Ardent Health, a major hospital operator overseeing 30 hospitals across the United States, announced Monday it had been the victim of a ransomware attack that affected ambulances and operations, Axios reported.
The attack, which took place over Thanksgiving, forced a shutdown of numerous computerized services essential for patient care.
"In an abundance of caution," Ardent Health said in a statement, "our facilities are rescheduling some non-emergent, elective procedures and diverting some emergency room patients to other area hospitals until systems are back online."
This disruption has affected various Ardent hospital chains, such as Hillcrest HealthCare in Oklahoma, Lovelace Health in New Mexico, and UT Health in Texas, necessitating the transfer of some emergency room patients to other hospitals.
The ransomware attack has notably impacted systems that handle patient healthcare records. Ardent has reported the issue to law enforcement and engaged third-party forensic and threat intelligence advisers.
"At this time, we cannot confirm the extent of any patient health or financial data that has been compromised," said Ardent Health, addressing the potential breach of sensitive information.
Ransomware attacks targeting healthcare providers have become increasingly common. Brett Callow, an analyst at cybersecurity firm Emsisoft, told NBC News that the U.S. has experienced 35 such attacks this year.
The FBI has come out against complying with ransom demands. "We need victims not to pay the ransom because that's the gasoline that's pouring on the fire," FBI director Christopher Wray said earlier this year. "The more people pay, the price goes up and the more victims there are. So we have a shared common interest in not having the ransoms get paid."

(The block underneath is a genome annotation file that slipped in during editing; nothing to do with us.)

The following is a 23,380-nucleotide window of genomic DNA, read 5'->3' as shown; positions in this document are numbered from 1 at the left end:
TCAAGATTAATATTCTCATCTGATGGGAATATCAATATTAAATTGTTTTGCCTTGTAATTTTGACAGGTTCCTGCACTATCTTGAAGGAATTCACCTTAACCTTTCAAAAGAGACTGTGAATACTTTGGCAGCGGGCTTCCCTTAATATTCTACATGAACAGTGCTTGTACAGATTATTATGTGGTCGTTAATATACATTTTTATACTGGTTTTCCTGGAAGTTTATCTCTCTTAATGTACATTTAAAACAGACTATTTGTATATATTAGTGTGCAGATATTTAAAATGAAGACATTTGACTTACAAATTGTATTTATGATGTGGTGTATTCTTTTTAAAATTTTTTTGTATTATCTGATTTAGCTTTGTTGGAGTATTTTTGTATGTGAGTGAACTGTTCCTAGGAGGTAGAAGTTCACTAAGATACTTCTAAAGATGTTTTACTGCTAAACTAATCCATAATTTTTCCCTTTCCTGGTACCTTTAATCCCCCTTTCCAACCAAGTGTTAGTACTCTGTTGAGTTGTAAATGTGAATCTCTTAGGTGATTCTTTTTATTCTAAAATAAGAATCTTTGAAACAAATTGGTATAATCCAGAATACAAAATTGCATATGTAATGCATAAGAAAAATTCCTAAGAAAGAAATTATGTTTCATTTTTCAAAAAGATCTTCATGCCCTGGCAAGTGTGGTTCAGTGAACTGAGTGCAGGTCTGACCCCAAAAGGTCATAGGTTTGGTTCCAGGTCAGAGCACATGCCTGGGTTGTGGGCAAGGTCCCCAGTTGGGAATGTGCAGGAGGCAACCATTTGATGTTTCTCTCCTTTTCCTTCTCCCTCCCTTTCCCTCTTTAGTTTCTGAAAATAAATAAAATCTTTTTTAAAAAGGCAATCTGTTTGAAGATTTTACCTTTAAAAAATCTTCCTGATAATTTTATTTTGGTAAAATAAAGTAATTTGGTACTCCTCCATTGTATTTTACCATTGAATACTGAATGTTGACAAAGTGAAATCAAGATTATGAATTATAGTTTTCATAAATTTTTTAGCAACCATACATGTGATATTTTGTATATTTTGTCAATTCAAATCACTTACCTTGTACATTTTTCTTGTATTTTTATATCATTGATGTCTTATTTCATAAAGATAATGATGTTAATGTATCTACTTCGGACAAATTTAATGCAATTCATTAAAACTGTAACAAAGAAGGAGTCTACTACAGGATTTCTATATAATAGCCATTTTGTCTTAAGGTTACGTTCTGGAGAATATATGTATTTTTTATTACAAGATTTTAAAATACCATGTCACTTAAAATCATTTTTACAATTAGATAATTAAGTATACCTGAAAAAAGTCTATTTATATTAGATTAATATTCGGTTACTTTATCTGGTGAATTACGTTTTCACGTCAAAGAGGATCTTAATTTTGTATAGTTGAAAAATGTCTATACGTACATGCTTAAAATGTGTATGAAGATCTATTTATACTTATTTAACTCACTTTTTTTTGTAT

Ransomware analyst Allan Liska told NBC News in June that these tech-targeted attacks on hospitals began around 2016. Since then, according to Liska, the cyberattacks have grown to roughly 300 annually.
As a result, NBC News reports that studies show a correlation between ransomware attacks and increased mortality rates in hospitals.
But Ardent emphasized that patient care continues "safely and effectively" at their facilities. Nonetheless, the company did acknowledge the ongoing process of understanding the attack's full impact. "Ardent is still determining the full impact of this event, and it is too soon to know how long this will take or what data may be involved in this incident," the company noted.
Nick Koutsobinas ✉
Nick Koutsobinas, a Newsmax writer, has years of news reporting experience. A graduate from Missouri State University’s philosophy program, he focuses on exposing corruption and censorship.
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